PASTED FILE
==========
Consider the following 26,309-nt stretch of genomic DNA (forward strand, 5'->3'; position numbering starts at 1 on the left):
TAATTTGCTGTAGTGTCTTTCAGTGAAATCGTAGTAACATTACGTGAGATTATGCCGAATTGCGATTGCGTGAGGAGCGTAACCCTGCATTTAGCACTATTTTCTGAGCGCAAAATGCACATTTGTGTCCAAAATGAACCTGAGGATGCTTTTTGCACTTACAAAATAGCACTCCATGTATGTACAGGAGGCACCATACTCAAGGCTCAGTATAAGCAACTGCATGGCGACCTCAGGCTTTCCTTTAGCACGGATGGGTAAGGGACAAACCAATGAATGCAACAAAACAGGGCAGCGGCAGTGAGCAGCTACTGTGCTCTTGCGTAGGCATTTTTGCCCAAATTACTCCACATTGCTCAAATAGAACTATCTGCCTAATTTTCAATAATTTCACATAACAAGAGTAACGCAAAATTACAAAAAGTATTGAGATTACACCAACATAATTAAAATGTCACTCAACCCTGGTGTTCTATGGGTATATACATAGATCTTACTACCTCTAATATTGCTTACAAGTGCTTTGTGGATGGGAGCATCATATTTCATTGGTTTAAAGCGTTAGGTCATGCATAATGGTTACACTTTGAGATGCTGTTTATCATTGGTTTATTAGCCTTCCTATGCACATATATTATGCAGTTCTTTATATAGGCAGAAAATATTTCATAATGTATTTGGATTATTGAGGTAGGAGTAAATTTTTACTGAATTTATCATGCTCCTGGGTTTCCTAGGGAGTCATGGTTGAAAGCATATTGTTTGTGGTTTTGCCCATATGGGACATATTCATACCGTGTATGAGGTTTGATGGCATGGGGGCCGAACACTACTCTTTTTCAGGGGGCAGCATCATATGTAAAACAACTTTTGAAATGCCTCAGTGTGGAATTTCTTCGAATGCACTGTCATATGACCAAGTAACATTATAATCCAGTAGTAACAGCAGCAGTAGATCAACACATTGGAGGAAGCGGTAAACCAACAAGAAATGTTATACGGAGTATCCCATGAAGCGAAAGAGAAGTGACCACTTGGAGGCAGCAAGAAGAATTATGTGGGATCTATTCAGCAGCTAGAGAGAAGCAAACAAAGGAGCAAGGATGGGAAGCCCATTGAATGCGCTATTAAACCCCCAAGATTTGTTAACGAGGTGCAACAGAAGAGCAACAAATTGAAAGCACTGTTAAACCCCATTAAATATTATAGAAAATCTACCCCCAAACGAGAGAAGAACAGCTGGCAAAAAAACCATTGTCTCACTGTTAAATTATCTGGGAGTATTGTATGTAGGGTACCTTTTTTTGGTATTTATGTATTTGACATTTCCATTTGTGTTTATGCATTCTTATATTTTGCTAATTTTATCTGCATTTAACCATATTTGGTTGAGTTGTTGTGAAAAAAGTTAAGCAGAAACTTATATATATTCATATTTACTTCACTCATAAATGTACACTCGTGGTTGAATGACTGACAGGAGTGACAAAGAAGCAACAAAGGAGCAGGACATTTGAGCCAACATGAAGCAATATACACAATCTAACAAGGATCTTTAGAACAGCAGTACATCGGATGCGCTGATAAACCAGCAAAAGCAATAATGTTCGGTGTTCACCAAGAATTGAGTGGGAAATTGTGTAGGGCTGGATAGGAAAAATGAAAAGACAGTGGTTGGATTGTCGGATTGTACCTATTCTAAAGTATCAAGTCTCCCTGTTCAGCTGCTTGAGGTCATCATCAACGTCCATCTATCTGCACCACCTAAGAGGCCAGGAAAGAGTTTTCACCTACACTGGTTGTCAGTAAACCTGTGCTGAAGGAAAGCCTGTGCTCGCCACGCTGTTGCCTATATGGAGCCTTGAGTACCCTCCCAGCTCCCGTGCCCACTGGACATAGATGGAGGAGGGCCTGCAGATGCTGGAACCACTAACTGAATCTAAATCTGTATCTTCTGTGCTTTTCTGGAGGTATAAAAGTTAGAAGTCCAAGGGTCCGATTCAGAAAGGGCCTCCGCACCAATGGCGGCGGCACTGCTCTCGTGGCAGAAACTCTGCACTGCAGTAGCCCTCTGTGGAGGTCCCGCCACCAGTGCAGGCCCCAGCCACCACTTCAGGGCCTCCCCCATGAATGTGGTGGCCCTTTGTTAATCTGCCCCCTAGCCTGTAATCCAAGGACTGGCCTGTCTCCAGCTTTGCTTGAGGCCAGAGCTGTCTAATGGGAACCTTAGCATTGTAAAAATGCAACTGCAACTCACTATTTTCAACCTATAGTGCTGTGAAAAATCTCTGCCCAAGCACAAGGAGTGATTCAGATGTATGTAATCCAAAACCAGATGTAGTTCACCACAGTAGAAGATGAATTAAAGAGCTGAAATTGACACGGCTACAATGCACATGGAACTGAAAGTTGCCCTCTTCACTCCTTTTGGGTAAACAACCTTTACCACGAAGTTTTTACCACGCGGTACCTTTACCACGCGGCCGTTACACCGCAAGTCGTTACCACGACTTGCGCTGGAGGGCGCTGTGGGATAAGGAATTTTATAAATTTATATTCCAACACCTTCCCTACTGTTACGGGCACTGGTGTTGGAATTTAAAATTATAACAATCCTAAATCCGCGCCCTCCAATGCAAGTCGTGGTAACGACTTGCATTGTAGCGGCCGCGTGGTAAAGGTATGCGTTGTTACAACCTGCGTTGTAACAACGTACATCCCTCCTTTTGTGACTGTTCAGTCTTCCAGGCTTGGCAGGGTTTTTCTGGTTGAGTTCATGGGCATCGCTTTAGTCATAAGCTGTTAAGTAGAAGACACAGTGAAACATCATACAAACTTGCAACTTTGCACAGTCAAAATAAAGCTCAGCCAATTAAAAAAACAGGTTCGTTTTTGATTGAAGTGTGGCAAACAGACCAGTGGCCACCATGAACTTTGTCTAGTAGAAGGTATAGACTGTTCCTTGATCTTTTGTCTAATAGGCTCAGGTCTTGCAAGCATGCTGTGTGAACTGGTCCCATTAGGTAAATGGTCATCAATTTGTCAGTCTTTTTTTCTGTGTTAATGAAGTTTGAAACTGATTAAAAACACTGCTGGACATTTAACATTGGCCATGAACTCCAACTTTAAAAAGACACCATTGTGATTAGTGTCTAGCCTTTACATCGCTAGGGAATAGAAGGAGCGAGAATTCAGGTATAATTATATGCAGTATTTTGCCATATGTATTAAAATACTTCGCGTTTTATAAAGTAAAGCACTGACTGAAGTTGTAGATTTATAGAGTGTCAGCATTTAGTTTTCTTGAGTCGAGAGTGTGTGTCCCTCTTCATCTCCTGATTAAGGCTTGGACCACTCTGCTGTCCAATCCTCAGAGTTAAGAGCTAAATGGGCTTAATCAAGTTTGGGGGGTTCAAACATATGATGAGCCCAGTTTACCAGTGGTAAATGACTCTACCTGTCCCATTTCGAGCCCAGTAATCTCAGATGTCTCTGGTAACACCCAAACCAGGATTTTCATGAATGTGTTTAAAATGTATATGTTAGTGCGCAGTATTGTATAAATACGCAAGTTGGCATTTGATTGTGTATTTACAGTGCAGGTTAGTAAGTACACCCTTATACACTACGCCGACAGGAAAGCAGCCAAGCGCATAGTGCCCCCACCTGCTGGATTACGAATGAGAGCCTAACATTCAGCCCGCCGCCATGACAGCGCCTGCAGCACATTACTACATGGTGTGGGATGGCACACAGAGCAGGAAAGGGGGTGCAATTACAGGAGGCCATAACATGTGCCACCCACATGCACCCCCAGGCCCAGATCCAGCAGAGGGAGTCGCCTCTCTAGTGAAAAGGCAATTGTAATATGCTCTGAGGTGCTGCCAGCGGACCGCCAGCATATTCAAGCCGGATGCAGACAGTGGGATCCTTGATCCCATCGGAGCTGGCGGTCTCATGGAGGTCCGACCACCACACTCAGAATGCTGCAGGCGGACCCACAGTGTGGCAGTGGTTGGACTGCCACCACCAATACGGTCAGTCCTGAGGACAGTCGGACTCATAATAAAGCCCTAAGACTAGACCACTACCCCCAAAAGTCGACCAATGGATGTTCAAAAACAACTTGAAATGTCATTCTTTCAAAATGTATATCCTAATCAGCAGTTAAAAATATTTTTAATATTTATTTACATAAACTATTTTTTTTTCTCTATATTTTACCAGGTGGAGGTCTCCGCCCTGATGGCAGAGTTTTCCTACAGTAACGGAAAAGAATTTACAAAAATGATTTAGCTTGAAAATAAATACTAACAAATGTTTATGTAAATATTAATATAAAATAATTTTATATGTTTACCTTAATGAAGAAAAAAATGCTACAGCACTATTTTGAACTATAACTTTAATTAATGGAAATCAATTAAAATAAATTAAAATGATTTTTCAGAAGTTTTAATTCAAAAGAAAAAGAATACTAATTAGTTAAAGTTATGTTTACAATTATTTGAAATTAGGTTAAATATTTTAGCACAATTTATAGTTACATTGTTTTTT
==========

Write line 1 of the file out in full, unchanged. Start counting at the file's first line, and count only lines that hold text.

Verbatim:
Consider the following 26,309-nt stretch of genomic DNA (forward strand, 5'->3'; position numbering starts at 1 on the left):